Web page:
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Research Abstracts - 2007
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An Extensible Compiler and Language for Systems Programming

Russ Cox, Austin Clements & Frans Kaashoek
[joint work with Eddie Kohler and Tom Bergan, UCLA]


Systems programmers often need detailed control over the behavior of their programs, including code generation, thread and I/O scheduling, memory alignment, and much more. This requires using languages like C and C++, whose low-level execution model is close to the underlying hardware. Unfortunately, C and, to a lesser extent, C++ offer abstraction capabilities that are as low-level as the execution models, leading to hard-to-read programs and subtle bugs.

We relish the control that C gives us over the run-time behavior of the program. When we need it, having that control is terribly useful, but when we don't, the burden of working with such low-level abstractions is terribly frustrating. To escape from this paradox, we'd like to use the control that C gives us to build our own high-level abstractions custom-fitted to the projects we are working on.

We are not the first to point out that changing C can make writing systems programs easier. A large number of additions to C that have been proposed and implemented, including: object methods; classes and templates; polymorphism; large-scale multithreading; template-based dynamic code generation; complex floating-point numbers; fixed-point numbers, address space tags, and access to hardware registers; region-based memory management; run-time pointer checking; program invariant detection; address-space qualifiers; and more. Most C compilers add small extensions to the language as well: the GNU, Microsoft, and Plan 9 C compilers all provide small (and mostly incompatible) extensions [1].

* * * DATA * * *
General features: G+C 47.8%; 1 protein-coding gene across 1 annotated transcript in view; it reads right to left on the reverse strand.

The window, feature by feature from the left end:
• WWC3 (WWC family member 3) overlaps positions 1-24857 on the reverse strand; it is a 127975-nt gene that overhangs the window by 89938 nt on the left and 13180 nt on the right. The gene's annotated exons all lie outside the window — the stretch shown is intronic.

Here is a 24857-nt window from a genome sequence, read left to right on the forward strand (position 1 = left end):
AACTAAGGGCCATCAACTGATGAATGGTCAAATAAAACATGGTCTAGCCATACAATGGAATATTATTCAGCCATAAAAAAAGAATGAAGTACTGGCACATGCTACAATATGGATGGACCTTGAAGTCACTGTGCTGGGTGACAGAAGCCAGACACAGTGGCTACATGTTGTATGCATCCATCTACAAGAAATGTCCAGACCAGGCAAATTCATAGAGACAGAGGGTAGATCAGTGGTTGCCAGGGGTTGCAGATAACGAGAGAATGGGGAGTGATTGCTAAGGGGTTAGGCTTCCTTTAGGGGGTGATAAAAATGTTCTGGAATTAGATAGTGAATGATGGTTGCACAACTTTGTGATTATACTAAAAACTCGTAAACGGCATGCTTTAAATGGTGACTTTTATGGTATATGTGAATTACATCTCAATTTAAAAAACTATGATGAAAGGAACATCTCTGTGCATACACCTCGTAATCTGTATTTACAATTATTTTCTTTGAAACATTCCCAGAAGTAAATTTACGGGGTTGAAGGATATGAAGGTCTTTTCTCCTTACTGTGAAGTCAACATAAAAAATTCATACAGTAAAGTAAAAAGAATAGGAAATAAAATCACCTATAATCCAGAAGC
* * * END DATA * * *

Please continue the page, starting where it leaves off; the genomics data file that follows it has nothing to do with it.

These extensions to C are typically implemented by starting with a copy of an existing compiler and changing it to add the desired feature. The result is difficult for others to adopt and use, and the separate compiler must now be maintained in order for it to continue to be useful. Using a different compiler for each extension also means that only one extension can be used at a time. If you want complex floating-point number support as well as run-time pointer checking, you're out of luck. A different approach is to write preprocessors, but preprocessor-based extensions don't combine well either; further, simple preprocessors usually break language semantics, while complex ones duplicate compiler code, often with added bugs.

The solution, we believe, is an extensible compiler. An extensible compiler for a language like C would allow systems programmers to keep necessary control and at the same time create the high-level abstractions they need. It would also help systems programmers to create and experiment with new extensions themselves, leading to programs that are clearer, less buggy, and easier and quicker to write. Extensions could inspect and modify all the internal data structures and processes of the compiler: the parse grammar, the abstract syntax tree, type analyses, type checking, variable scoping and lifetimes, structure and stack frame layouts, call graphs, flow graphs and flow analyses, code generation, and more. By using the fruits of the compiler's labors, simple extensions can effect significant changes to the language.

Writing systems programs is hard enough. Programmers shouldn't have to fight the compiler too. Instead, they should be able to adapt the compiler to fit their project better, by adding new notations, new type systems or type checking rules, new analyses, and so on. Having an extensible compiler will make programming faster, easier, less tedious, and more fun. We're making it happen.


[1] Russ Cox. Extensions and Tools for the C Programming Language. http://pdos.lcs.mit.edu/~rsc/xcref.html

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